"Amid the red-and-blue flashing light of squad cars, FBI Special Agent Olivia Dunham strides purposefully through the Boston parking garage with companions Peter Bishop and his father, eccentric scientist Walter Bishop, toward the crime scene. Greeted by a building supervisor, she is told that the elevator simply dropped several floors, crashing violently into the garage. "That's impossible," Peter says as they examine the wreckage. Walter and Olivia draw closer, peering inside the wrecked elevator car, where several people died. Or so it seems.
The scene is actually part of Fox's upcoming SF TV series Fringe. Dunham is actually Australian actress Anna Torv; Peter is Joshua Jackson, and Walter is fellow Aussie John Noble. The garage is real, but it's in New York City, where Fringe is filming on a breezy Aug. 26, which doubles for the show's Boston setting. And SCI FI Wire was able to get an exclusive glimpse behind the scenes of the much-anticipated show and talk with the principals. The garage has been transformed into a crime scene, complete with emergency vehicles (Massachusetts state trooper units, a coroner's van), emergency personnel (extras in FBI windbreakers and cop uniforms), lights, gurneys and yellow police tape.
The wrecked elevator is actually a facade built into the garage. The episode is titled "Power Hungry" and is the fifth of the first season. And all three stars are on set this day, joking easily among themselves between takes before blocking out their movements with episode director Chris Misiano. Ask them what Fringe is about, however, and you're more likely to get a look of amused exasperation. "I'm really excited for the show to premiere so then I stop getting asked the question, because ... I never know which way to go," Torv said with a smile. "It's kind of got a bit of everything, I don't think it's genre-specific. I think that it is very science fiction, but more emphasis on the science as opposed to the fiction. There's drama, because your characters are all real, but they're dealing with these ... horrific [scenarios]. So I think there's elements of horror; there's elements of action. There's investigative [stories], there's crime-solving. I mean, it's just all consuming and far-reaching."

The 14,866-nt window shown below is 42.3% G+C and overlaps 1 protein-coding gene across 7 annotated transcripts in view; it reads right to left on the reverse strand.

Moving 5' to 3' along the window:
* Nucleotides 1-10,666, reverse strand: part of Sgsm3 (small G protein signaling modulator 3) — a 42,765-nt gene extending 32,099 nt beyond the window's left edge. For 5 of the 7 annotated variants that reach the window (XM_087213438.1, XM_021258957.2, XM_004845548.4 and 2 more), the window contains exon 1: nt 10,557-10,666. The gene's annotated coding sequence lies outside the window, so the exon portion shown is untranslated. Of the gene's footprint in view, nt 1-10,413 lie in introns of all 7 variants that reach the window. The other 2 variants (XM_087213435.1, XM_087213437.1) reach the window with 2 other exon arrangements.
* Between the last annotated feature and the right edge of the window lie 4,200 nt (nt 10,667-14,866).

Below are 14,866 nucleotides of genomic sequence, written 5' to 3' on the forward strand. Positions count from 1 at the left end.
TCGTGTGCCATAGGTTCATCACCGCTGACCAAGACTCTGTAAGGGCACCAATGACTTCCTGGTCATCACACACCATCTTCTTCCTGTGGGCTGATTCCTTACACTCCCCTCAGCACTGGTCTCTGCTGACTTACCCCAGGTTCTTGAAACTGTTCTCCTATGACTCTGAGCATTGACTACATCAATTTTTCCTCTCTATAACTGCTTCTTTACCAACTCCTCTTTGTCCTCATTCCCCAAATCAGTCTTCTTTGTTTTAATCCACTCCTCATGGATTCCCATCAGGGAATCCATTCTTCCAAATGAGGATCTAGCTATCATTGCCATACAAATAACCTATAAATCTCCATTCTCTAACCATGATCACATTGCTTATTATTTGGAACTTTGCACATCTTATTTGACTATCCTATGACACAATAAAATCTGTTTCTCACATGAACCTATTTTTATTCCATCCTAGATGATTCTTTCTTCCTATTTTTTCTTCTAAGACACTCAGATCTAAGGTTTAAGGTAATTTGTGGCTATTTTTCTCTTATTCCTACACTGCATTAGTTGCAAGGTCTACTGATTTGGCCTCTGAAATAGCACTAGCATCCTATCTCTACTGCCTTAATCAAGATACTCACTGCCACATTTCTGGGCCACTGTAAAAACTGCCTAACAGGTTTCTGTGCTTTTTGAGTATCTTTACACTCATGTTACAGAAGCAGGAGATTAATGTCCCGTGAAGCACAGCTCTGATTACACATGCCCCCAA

From J.J. Abrams and his Star Trek writing team of Alex Kurtzman and Roberto Orci, Fringe centers on FBI agent Olivia Dunham, who finds herself drawn into an investigation of a mysterious aircraft disaster in Boston. Olivia's desperate search for help to save her gravely injured partner leads to brilliant scientist Walter Bishop, who has been institutionalized for the last 17 years. And the only way to question him requires pulling his estranged son, Peter, in to help.
The investigation gets weirder and weirder as Olivia discovers that things--and science--are not what they seem. Torv agreed with Orci's description of the show's theme being "the family you choose." "I do, absolutely," she said. "And I think that as the show progresses, they will need each other more and more and more." But, she added, "The power of three's a fun little number, because ... the dynamic is always going to shift, and you're always going to need one person more than the other. ... I was brought up in a family of three, and there's always two people against one."
The show is currently filming the fifth of its initial 13 episodes. "Power Hungry" deals with the trio's investigation of an elevator crash that was caused by some kind of mysterious power surge. Their investigation leads to a young man, Joseph (guest star Ebon Moss-Bachrach), who appears to give off some kind of odd electrical charge. As is typical in Fringe, the pursuit uncovers a sinister plot involving "fringe science" and the nefarious motives of another scientist (guest star Max Baker). And the race is on to find Joseph and uncover the plot. In another shot, the camera dollies into the wrecked elevator, where Joseph is lying unconscious atop a pile of bodies, including the office girl on whom he has a crush. Joseph awakes, looks around in horror, then spies the girl lying beside him. She's clearly dead, and he's horrified.
"Oh, God ..." he utters before clambering out of the dusty death carriage. The episode promises Fringe's mix of humor, science, horror and mystery, as well as the interpersonal drama among the three principal characters. "There's some fairly gruesome things that have happened, to be honest with you, and some fairly bizarre things, and I'm not going to tell you any more, because that's to be revealed," Noble said, with a grin. "But I think everyone will find them interesting and just close enough to [reality to] possibly go, 'Oh, my goodness, that's weird.' And I don't want to tell you. I'm not going to tell you any more."
Fringe premieres Sept. 9 and will air Tuesdays at 9 p.m. ET/PT"